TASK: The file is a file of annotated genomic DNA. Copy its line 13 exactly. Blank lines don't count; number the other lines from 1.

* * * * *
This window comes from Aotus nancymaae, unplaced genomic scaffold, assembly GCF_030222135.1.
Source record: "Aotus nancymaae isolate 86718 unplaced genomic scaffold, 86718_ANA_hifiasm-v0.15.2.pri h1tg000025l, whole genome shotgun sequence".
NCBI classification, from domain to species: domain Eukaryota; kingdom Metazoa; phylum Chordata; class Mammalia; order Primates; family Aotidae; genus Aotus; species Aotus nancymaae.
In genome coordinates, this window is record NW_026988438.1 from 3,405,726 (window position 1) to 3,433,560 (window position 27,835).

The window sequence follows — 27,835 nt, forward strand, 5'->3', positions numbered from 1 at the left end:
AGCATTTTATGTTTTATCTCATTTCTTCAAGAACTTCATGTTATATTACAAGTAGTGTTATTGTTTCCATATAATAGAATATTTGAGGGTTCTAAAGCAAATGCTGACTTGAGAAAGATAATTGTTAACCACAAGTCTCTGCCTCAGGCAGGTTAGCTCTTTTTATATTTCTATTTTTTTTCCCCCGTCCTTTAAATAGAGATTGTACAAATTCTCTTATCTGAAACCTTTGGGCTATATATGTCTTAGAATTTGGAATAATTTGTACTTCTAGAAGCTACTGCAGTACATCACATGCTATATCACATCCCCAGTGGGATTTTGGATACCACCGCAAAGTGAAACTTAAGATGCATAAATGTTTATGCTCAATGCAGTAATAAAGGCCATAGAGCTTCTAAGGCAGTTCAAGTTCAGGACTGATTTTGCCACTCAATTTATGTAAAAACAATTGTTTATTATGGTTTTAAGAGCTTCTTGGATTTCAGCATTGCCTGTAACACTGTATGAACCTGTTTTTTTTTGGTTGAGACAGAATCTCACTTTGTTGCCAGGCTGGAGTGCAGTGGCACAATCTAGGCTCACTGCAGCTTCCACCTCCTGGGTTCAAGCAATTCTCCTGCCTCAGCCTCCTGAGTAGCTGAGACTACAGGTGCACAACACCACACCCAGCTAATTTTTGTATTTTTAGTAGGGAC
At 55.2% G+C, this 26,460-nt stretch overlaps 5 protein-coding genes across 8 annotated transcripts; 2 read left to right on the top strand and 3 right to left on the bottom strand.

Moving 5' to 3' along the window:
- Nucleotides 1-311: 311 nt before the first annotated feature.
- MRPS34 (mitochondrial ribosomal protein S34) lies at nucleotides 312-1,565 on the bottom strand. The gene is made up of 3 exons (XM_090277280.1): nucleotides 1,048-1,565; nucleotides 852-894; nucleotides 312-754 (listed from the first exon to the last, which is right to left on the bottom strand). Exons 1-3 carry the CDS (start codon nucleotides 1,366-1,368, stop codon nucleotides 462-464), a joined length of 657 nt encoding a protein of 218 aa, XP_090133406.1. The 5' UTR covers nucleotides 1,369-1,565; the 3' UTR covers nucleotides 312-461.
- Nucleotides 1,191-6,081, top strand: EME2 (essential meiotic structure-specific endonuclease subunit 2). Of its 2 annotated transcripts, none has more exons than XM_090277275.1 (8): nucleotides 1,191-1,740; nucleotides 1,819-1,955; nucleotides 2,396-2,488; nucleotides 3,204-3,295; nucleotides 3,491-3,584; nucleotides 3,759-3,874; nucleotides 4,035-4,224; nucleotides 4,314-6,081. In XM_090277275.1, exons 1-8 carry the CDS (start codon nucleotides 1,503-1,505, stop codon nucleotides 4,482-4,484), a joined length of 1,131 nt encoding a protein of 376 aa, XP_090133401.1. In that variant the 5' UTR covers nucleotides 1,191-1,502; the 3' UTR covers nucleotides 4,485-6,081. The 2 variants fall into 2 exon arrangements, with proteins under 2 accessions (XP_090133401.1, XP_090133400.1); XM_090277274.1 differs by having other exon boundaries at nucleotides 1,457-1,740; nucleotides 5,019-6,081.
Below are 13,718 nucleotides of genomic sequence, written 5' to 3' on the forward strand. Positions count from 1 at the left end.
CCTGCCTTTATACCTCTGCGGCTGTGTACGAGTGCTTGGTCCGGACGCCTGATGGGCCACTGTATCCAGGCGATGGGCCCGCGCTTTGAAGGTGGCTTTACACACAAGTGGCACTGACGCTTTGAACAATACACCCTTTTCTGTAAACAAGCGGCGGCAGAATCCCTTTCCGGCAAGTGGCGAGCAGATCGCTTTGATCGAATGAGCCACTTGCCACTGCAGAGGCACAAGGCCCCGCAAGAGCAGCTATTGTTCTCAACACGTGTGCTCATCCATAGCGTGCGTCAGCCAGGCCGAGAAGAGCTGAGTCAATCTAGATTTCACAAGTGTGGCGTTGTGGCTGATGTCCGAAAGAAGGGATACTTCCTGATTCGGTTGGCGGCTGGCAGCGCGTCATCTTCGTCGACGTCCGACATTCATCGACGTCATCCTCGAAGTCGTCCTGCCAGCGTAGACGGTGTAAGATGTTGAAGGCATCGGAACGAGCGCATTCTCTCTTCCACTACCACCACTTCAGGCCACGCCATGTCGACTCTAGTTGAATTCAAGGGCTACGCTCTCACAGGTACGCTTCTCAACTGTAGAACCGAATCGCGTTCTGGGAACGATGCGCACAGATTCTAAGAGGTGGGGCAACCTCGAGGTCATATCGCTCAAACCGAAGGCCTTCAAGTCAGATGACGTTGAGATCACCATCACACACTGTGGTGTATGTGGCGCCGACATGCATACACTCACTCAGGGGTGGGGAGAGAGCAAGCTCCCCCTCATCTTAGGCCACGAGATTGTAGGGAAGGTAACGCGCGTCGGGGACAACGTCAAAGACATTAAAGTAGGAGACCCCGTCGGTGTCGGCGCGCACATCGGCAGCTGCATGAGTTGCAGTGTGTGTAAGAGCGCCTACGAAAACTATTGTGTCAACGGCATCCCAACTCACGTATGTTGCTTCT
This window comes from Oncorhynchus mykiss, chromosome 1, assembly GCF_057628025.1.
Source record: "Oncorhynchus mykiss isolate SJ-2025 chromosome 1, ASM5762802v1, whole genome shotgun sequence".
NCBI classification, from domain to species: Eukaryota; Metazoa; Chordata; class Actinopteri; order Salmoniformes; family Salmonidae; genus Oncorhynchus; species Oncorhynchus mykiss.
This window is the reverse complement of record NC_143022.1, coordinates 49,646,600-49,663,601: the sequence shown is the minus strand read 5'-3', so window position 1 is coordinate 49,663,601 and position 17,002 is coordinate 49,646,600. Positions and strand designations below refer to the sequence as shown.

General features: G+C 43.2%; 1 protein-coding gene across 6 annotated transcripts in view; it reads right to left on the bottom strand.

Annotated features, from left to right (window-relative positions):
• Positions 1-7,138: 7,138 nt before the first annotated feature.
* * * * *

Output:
CCTGCCTTTATACCTCTGCGGCTGTGTACGAGTGCTTGGTCCGGACGCCTGATGGGCCACTGTATCCAGGCGATGGGCCCGCGCTTTGAAGGTGGCTTTACACACAAGTGGCACTGACGCTTTGAACAATACACCCTTTTCTGTAAACAAGCGGCGGCAGAATCCCTTTCCGGCAAGTGGCGAGCAGATCGCTTTGATCGAATGAGCCACTTGCCACTGCAGAGGCACAAGGCCCCGCAAGAGCAGCTATTGTTCTCAACACGTGTGCTCATCCATAGCGTGCGTCAGCCAGGCCGAGAAGAGCTGAGTCAATCTAGATTTCACAAGTGTGGCGTTGTGGCTGATGTCCGAAAGAAGGGATACTTCCTGATTCGGTTGGCGGCTGGCAGCGCGTCATCTTCGTCGACGTCCGACATTCATCGACGTCATCCTCGAAGTCGTCCTGCCAGCGTAGACGGTGTAAGATGTTGAAGGCATCGGAACGAGCGCATTCTCTCTTCCACTACCACCACTTCAGGCCACGCCATGTCGACTCTAGTTGAATTCAAGGGCTACGCTCTCACAGGTACGCTTCTCAACTGTAGAACCGAATCGCGTTCTGGGAACGATGCGCACAGATTCTAAGAGGTGGGGCAACCTCGAGGTCATATCGCTCAAACCGAAGGCCTTCAAGTCAGATGACGTTGAGATCACCATCACACACTGTGGTGTATGTGGCGCCGACATGCATACACTCACTCAGGGGTGGGGAGAGAGCAAGCTCCCCCTCATCTTAGGCCACGAGATTGTAGGGAAGGTAACGCGCGTCGGGGACAACGTCAAAGACATTAAAGTAGGAGACCCCGTCGGTGTCGGCGCGCACATCGGCAGCTGCATGAGTTGCAGTGTGTGTAAGAGCGCCTACGAAAACTATTGTGTCAACGGCATCCCAACTCACGTATGTTGCTTCT